A Poem by Christine Colasurdo



For Claire

What I thought was an empty seat
was you, cooled and woozy.
I took the neighboring seat,
then lifted you onto a birthday card
fetched from my purse.
You toddled tipsy at the edge,
a drunk teetering on a tightrope.
Don’t fly.
For a long time we sat that way,
you looking dizzy, me worrying.
Then I pulled the bus rope and rose
with you, still unsteady, on the card.
We re-entered the heat of the day.
I apologized for releasing you downtown,
amid the stink and rush of Homo sapiens,
no doubt miles from your hive.
I placed you on a yellow petal
of a tall chrysanthemum
in a tidy, landscaped bed
at the base of a skyscraper.
I was so sorry.
I thought you were dying.
But then.

Image: What’s That Bug?


Writer and calligrapher Christine Colasurdo grew up playing in woods near her family’s house in Portland, Oregon. She remembers huge flocks of migratory birds from her childhood as well as lots of wasps, ants, grasshoppers—and bees. She provides habitat for mason bees in her back yard and is currently enjoying watching a hive of wild bumblebees thrive in a repurposed birdhouse. Whether it’s from their beauty or stamina, bees are always teaching her how to live.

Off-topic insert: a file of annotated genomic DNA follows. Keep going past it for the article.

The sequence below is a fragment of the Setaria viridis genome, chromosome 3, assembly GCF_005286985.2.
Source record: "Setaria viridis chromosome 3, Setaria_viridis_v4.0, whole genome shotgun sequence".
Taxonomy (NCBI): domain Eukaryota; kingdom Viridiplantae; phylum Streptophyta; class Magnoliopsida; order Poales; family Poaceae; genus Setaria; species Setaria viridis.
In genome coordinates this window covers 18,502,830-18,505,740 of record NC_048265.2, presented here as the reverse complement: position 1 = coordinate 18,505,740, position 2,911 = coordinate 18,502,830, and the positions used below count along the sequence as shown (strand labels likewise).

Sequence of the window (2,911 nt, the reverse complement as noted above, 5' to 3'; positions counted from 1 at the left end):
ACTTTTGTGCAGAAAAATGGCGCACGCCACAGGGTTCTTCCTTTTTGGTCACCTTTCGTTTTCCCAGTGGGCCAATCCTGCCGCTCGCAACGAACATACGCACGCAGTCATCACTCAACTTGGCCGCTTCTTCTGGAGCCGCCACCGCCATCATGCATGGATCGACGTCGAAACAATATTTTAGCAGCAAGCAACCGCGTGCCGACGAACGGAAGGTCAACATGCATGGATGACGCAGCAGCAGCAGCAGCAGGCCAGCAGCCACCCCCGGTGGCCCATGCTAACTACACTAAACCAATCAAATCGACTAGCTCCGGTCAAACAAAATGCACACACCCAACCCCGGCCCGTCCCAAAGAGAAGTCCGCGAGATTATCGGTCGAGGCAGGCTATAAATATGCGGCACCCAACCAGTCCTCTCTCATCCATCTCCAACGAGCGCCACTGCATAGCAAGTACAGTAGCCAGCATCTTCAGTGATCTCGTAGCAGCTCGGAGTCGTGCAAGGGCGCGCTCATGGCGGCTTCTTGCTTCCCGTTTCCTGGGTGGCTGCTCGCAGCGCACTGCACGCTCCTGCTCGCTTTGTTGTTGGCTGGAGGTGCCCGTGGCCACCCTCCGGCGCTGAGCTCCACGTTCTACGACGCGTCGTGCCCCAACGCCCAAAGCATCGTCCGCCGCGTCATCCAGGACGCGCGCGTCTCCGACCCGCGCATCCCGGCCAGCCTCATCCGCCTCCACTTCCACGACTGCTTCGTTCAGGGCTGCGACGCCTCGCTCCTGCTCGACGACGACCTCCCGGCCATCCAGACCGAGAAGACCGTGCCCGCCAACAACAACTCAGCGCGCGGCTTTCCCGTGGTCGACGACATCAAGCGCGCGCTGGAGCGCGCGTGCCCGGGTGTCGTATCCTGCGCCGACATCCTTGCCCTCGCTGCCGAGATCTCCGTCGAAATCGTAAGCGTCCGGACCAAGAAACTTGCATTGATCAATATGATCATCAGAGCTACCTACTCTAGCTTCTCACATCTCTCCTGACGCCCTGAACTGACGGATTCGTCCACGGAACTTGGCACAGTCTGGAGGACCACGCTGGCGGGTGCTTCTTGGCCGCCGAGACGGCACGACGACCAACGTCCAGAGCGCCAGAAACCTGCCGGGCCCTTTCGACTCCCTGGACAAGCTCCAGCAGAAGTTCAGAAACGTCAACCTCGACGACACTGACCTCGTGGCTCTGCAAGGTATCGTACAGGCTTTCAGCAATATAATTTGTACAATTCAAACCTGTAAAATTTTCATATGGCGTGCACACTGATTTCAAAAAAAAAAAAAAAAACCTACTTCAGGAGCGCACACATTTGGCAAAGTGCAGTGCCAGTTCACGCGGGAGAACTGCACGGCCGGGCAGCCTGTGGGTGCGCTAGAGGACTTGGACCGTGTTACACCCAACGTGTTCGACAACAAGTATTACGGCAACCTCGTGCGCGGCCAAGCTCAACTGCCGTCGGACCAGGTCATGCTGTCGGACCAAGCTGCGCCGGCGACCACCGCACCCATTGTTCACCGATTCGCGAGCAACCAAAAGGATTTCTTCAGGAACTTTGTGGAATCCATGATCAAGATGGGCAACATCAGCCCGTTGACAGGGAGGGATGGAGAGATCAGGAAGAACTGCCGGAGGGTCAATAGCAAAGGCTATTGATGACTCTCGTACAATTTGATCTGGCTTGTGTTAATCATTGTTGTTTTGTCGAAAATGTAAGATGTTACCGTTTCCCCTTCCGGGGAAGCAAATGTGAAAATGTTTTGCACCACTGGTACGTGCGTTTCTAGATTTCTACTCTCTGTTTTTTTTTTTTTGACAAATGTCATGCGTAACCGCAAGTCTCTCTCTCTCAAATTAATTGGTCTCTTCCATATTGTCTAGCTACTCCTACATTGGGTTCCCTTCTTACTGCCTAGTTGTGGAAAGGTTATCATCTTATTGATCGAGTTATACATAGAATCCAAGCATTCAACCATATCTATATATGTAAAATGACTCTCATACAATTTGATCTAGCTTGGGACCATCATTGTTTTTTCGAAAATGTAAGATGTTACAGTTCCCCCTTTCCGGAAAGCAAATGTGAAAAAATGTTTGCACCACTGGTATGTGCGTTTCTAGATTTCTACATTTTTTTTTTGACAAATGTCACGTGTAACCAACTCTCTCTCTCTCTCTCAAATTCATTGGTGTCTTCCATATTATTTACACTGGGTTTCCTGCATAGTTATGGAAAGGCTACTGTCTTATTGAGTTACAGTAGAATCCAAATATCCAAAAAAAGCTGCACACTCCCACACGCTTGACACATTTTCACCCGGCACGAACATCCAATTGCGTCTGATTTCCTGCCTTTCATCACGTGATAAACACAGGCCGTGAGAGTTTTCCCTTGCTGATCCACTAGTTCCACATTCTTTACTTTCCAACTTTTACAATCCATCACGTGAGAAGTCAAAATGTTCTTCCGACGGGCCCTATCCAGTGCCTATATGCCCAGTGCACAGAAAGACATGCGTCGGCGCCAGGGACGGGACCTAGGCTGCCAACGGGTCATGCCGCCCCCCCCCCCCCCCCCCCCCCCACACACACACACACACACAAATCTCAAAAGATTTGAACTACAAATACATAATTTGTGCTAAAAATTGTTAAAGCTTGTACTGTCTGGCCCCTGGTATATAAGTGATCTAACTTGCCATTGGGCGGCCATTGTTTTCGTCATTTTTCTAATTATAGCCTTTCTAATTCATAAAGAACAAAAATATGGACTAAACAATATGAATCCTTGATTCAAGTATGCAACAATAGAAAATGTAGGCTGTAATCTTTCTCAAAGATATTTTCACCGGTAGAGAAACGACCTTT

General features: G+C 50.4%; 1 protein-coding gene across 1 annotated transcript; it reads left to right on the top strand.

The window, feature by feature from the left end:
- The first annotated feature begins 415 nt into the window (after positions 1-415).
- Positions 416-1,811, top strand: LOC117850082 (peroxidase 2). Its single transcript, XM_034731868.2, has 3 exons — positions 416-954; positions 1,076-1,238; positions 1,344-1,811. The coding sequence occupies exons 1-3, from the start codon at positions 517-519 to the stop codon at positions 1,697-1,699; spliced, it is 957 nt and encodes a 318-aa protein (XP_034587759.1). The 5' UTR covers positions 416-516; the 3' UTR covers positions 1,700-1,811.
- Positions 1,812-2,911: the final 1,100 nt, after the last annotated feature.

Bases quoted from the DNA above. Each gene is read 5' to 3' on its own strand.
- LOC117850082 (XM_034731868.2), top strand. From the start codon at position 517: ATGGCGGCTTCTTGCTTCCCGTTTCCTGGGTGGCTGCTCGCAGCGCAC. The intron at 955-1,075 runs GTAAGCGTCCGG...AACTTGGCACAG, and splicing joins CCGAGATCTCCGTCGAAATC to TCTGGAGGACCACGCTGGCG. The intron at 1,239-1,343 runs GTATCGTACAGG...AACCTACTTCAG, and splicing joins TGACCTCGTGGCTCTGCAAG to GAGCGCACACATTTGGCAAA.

Christine has won numerous awards for her poetry, and she’s the author of two books on the outdoors: Return to Spirit Lake: Life and Landscape at Mount St. Helens (2010) and Golden Gate National Parks: A Photographic Journey (2002). She was awarded a 2010 residency from the U.S. Forest Service and has twice been a featured guest on National Public Radio. She has also written radio commentaries for KQED FM, including one about pollinators.

She has given lectures in Oregon, Washington, and California about Mount St. Helens. As a volunteer, she has created three museum exhibits about the volcano, has served on the board of the Mount St. Helens Institute, and has worked to protect the Mount St. Helens National Volcanic Monument and neighboring lands from road-building, logging, development, and mining. Visit christinecolasurdo.com.


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